The customer-obsession policy of Zappos creates many loyal customers
The other day, right after passing through the cashier of a supermarket, a pack of eggs slipped from my shopping basket and fell to the floor. In that moment, everything appeared in slow motion to me. I snapped back and fearfully saw my wife still standing at the cashier. Of course, she furiously glared at me. I very well knew what she was going to say. “What have you done?” Literally in Japanese, that is “Why did you do that?” If I was a Congressman, I would like to immediately prohibit this kind of meaningless questions expecting no answer.
Anyway, I was in despair waiting for the time of judgement by my wife, but surprisingly enough, an angel came down instead. Accurately, it was a clerk running up to me and saying with a smile “No worries. I’ll get you another one.” At that moment, I became a big fan of the supermarket, and was convinced that what the myths concerning Zappos indicate is true.
Zappos: One of Fortune 100 Best Companies to Work for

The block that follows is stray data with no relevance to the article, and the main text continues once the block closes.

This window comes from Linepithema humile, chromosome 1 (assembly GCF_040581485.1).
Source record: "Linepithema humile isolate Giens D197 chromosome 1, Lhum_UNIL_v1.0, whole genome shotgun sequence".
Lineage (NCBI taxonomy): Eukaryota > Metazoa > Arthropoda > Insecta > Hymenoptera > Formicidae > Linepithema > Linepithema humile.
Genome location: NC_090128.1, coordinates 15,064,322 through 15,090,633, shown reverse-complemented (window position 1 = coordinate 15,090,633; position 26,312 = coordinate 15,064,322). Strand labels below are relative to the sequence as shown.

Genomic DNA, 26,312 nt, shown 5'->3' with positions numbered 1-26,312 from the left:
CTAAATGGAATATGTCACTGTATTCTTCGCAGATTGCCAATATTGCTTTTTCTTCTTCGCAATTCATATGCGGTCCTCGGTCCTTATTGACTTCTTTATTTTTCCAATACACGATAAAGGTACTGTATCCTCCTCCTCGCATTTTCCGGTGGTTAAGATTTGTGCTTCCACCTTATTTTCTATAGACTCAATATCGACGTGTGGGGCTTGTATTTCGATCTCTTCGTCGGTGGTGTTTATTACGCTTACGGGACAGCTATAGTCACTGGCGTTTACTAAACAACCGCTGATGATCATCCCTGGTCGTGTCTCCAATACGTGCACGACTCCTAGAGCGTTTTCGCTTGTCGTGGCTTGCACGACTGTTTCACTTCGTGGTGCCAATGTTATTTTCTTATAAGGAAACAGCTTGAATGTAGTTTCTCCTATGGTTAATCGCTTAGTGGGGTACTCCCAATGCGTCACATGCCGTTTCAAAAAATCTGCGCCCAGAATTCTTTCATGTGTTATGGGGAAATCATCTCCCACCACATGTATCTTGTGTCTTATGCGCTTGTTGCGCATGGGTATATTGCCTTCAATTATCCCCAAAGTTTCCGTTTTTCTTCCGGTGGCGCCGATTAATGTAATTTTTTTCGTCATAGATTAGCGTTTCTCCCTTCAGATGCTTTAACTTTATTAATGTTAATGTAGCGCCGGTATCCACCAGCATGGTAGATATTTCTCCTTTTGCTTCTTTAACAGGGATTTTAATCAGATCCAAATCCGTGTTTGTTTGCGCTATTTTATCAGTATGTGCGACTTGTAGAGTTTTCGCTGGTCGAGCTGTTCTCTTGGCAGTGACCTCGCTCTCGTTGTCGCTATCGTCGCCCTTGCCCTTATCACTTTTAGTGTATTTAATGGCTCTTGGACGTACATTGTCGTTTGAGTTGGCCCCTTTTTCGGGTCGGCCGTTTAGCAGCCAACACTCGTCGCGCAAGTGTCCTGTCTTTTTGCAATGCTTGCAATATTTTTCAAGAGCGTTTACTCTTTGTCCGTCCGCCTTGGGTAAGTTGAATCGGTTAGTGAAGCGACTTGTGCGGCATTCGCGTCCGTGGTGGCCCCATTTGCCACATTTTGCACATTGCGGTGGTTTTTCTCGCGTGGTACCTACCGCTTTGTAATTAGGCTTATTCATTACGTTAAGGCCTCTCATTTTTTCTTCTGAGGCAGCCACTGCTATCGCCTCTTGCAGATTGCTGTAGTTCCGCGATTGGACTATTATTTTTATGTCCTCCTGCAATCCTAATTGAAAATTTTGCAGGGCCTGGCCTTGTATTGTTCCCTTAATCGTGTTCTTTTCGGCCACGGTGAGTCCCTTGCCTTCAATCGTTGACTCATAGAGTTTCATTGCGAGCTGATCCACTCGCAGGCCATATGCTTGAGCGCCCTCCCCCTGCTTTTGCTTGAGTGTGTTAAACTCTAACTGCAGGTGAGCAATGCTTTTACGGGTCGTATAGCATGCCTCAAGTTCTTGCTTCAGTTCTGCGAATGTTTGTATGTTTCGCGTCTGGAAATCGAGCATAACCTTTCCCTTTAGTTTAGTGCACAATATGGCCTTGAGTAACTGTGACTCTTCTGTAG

Let me introduce Zappos. It’s a company for online sales of shoes, headquartered in Las Vegas. It is often ranked in “Fortune 100 Best Companies to Work for.” Its customer-obsession policy made Jeff Bezos say “I get all weak-kneed when I see a customer-obsessed company, and Zappos is certainly is that.” I’m not going to share their legendary stories here, but you’ll fall in love with the company once you know even one of the stories.
We just want to make others happy
There’s one more important lesson we have to learn from them. Zappos had been sometimes ranked as one of 100 best companies “to work for.” As you can see from the fact, the management of Zappos doesn’t force their employees by carrot and stick. They themselves actively execute their missions and are proud of the customer-obsession policy. As this may sound too naïve, I believe this is a fundamental driver for us to work. People fundamentally want to do something to make others happy.
There’s a Japanese proverb similar to Zappos’s policy: Being good for sellers, buyers, and society is a must for long business. We may not yet be close to their level, but keep making an effort. I know the proverb may sound too naïve to survive, but don’t you feel good to think that we work for something more than money?
He is travelling around the world. His passion is to explain Japan to the world, from the unique viewpoint accumulated through his career: overseas posting, MBA holder, former official of the Ministry of Finance.